Too Long, Didn’t Read


A monthly précis of a significant piece of research in the field of public participation, presented by the IAP2 Canada Research Committee.

“A Model of Conflict Resolution in Public Participation GIS for Land-Use Planning,”Fung, Tung; Zhang, Yongjun (2013) Environment and Planning B: Planning and Design: Vol. 40 (summarized by Jessica Dyck, IAP2 Canada Research Committee)

In this study, Fung and Zhang consider how geographic information systems (GIS) can be used to resolve conflict among stakeholders in land use planning public participation processes.

Public Participation GIS (PPGIS) uses message boards and Google Maps to enable participants to contribute to the conversation and identify specific land areas that are of concern. GIS technicians and planners use this information to create options that will accommodate a wide variety of concerns. Participants have access to a website that accommodates a message board.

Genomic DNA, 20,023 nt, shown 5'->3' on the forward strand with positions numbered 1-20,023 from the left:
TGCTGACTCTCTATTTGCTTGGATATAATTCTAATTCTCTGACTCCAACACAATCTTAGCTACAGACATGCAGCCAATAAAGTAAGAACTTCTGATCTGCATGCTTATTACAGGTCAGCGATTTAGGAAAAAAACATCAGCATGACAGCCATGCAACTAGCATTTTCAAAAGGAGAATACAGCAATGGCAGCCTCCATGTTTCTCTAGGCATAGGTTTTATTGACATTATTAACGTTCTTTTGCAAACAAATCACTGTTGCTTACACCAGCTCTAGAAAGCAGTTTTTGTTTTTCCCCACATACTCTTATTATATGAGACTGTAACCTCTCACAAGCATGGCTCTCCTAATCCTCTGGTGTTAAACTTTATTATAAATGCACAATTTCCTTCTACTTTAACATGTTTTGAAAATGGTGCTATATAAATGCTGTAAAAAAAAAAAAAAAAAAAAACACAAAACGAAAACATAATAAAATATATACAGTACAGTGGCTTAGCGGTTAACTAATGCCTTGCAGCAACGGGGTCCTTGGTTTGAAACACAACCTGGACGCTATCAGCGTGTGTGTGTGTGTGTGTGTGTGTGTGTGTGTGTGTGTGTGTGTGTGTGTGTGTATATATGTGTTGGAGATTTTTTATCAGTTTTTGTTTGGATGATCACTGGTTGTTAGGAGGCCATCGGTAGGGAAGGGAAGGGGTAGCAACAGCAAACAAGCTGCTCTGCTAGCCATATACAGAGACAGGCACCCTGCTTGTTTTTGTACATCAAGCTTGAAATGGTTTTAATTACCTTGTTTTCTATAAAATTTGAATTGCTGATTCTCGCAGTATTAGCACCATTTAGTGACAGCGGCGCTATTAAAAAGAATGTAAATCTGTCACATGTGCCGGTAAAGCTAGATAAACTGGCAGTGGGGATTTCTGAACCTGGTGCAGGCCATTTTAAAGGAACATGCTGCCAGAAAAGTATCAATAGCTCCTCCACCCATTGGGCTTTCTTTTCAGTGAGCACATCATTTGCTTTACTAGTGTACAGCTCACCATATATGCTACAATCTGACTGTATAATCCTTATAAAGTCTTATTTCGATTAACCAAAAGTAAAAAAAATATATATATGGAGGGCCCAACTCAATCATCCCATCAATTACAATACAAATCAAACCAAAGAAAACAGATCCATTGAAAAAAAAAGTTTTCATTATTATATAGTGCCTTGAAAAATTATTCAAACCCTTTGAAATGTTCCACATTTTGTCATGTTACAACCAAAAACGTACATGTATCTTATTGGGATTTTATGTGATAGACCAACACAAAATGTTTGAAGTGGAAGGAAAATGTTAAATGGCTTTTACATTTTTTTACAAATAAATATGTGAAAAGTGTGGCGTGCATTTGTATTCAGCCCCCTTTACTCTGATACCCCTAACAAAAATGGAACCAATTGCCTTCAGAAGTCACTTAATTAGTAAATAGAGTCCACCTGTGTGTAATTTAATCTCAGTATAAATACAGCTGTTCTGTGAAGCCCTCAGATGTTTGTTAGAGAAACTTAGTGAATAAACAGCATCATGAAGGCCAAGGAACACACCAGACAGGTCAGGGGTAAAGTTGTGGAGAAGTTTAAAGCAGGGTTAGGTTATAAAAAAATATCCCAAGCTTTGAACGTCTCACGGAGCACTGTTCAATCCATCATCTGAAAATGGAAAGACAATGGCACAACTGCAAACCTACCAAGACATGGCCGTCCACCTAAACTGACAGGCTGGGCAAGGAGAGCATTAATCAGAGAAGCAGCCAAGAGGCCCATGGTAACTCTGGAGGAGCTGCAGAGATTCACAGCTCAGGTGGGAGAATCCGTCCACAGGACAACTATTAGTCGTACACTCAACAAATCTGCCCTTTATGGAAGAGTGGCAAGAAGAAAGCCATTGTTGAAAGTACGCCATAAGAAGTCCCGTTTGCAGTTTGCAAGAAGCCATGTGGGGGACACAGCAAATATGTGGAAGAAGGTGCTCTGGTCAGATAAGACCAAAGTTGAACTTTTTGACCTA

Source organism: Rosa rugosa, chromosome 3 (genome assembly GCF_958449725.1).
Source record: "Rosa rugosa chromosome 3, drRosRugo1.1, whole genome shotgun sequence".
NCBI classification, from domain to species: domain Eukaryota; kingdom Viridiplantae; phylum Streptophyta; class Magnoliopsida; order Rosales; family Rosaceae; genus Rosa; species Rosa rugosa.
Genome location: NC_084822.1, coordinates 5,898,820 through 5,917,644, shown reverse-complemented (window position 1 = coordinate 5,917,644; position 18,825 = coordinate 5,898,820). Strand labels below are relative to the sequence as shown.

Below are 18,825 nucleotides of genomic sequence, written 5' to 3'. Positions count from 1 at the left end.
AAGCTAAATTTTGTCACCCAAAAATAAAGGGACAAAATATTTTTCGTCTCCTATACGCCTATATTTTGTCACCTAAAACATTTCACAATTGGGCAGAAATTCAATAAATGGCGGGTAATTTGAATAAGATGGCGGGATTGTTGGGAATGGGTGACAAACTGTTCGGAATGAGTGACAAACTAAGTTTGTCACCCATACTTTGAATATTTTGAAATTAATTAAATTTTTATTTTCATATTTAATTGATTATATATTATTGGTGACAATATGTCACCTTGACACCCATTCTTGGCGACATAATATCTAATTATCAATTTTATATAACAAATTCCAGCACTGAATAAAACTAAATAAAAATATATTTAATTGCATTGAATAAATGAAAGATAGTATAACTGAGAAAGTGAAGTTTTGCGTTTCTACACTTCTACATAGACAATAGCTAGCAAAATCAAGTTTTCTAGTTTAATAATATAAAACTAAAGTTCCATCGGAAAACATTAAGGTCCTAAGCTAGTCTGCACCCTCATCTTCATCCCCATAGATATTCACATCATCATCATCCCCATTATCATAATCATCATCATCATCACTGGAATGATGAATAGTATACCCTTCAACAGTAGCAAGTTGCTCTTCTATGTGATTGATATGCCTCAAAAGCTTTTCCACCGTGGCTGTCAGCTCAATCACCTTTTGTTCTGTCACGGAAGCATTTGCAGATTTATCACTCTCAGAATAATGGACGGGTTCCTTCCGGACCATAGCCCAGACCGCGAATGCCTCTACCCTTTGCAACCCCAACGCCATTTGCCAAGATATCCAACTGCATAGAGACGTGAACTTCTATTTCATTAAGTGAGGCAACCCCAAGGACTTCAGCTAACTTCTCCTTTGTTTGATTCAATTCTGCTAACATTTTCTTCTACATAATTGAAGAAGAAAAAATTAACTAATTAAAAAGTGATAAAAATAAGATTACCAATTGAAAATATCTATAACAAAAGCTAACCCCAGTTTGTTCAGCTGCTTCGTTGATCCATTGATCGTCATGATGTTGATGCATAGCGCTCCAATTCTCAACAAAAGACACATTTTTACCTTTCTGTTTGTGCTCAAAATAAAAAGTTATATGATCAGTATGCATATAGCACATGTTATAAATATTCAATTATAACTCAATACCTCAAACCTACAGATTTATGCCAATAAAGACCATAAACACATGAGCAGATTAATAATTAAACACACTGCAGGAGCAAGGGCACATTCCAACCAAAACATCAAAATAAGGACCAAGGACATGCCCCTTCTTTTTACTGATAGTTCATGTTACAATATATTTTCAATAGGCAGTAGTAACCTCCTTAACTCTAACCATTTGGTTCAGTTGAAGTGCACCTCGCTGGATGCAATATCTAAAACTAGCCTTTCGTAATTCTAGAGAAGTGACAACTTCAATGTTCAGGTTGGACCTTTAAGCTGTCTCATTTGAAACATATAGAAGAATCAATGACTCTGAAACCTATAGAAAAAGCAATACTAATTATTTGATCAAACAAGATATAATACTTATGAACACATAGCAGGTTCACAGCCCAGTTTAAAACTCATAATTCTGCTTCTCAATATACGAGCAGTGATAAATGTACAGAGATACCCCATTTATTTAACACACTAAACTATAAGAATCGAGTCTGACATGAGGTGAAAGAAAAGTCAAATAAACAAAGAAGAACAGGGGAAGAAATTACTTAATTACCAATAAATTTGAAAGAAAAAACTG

A desktop decision support system connected to the data gathered through the participant website and message board is available to planners.

The authors suggest that the “core processes of conflict resolution” in land use planning include the following steps:

  • Participants express and share individual preferences;
  • Planners identify and characterize the preference information; and
  • Planners help participants build consensus through negotiations in an iterative fashion (page 3 / 552).

The authors posit that conflict in land use planning occurs at two levels: a values level and a specifics level. Using Lantau Island in Hong Kong as a theoretical case study, the researchers found that PPGIS can be used to support the “core processes of conflict resolution” (page 3 / 552) at both levels.

A key recommendation from Fung and Zhang is that the use of PPGIS includes stakeholders in “the procedures of preference identification and decision making that are currently dominated by planners” (page 17 / 566).


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